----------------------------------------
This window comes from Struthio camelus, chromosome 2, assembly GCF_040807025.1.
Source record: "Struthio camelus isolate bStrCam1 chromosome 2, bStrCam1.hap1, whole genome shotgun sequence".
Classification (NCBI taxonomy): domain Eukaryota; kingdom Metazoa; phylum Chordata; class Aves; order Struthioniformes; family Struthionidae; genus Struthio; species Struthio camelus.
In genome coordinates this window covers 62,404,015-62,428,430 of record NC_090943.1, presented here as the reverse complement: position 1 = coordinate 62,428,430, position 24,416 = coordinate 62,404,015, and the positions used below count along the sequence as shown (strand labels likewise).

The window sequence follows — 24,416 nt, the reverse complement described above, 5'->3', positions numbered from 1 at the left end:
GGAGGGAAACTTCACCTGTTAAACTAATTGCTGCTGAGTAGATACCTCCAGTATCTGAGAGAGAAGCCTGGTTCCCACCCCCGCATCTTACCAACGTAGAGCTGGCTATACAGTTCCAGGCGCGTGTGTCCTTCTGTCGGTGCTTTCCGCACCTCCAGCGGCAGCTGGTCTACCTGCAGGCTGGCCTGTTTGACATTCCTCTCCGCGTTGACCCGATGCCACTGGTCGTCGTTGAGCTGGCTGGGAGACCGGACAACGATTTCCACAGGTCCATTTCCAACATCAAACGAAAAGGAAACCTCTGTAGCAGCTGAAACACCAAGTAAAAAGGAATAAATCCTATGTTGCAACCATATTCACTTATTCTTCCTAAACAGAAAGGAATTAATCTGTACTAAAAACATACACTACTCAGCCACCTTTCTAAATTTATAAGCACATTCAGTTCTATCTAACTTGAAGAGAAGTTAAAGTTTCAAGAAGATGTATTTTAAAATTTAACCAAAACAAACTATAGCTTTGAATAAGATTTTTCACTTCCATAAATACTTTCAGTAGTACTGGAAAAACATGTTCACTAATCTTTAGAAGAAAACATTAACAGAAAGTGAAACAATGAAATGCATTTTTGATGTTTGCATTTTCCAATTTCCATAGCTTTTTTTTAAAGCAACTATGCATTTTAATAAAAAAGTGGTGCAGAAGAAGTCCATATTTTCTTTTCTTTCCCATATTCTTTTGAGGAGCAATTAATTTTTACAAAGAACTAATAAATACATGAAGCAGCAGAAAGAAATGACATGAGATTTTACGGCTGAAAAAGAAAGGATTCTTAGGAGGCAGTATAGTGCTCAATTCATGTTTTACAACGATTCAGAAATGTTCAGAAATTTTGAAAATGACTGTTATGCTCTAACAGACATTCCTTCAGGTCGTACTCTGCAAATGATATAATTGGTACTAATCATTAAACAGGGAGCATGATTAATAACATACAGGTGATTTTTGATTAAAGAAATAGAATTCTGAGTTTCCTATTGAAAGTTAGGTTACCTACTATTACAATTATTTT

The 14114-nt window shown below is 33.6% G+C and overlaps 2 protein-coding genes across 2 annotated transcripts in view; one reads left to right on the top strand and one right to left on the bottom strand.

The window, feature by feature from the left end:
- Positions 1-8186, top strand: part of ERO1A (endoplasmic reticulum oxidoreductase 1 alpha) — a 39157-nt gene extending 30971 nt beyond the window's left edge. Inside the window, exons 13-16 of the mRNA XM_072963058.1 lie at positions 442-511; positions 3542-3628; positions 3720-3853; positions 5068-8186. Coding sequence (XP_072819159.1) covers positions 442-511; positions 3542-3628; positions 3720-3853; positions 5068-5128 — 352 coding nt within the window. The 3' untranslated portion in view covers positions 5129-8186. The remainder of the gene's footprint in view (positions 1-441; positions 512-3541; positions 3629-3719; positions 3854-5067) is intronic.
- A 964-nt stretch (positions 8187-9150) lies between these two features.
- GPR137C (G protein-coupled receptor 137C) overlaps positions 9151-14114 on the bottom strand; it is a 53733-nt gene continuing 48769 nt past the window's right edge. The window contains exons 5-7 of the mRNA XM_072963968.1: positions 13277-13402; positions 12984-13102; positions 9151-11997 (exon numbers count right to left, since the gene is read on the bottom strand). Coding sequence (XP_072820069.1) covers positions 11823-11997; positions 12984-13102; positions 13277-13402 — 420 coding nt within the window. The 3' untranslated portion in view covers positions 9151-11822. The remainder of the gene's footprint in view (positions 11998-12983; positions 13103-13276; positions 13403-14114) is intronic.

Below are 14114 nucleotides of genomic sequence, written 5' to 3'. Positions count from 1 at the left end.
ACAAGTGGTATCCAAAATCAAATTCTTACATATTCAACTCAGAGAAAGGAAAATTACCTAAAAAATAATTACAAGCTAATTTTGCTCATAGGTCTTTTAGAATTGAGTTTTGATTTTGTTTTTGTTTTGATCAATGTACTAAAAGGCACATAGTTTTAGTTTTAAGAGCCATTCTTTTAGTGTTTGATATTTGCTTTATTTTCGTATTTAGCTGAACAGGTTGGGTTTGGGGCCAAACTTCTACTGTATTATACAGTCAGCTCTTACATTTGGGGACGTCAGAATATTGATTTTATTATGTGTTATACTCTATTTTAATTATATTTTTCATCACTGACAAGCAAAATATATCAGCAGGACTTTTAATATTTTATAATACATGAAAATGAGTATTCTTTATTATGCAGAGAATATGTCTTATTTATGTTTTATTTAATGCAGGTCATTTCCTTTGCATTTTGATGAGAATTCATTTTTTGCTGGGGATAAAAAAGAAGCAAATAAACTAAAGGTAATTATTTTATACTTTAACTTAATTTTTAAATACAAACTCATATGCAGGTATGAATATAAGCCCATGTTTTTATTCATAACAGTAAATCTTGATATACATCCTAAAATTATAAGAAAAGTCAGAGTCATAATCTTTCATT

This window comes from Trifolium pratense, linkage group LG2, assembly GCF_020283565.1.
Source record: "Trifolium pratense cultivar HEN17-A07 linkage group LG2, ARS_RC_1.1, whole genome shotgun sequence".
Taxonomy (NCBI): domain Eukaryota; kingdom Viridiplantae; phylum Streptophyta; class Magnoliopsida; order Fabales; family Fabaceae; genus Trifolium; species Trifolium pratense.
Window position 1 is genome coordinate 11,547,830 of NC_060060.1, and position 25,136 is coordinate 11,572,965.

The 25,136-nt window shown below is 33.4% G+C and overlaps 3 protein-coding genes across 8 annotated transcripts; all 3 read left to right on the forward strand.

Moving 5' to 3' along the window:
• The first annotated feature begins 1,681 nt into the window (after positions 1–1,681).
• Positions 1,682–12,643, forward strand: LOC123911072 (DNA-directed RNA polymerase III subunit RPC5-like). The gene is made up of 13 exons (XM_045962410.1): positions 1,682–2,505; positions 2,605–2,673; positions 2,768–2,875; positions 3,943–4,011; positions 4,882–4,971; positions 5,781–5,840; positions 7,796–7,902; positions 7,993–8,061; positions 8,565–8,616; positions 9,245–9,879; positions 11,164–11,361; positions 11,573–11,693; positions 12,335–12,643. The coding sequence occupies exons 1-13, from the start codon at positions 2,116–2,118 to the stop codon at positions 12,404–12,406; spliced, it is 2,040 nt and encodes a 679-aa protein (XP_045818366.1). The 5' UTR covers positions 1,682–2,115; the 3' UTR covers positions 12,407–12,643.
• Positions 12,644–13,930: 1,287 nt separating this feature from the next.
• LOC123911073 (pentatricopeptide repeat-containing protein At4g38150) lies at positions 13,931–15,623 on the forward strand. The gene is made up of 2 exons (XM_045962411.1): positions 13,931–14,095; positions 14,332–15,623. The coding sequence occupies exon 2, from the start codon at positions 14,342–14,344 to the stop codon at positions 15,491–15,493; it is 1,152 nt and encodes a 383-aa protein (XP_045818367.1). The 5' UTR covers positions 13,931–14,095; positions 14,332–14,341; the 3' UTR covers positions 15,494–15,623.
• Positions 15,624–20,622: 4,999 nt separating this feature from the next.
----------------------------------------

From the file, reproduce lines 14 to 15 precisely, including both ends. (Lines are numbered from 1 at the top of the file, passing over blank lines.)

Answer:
This window comes from Trifolium pratense, linkage group LG2, assembly GCF_020283565.1.
Source record: "Trifolium pratense cultivar HEN17-A07 linkage group LG2, ARS_RC_1.1, whole genome shotgun sequence".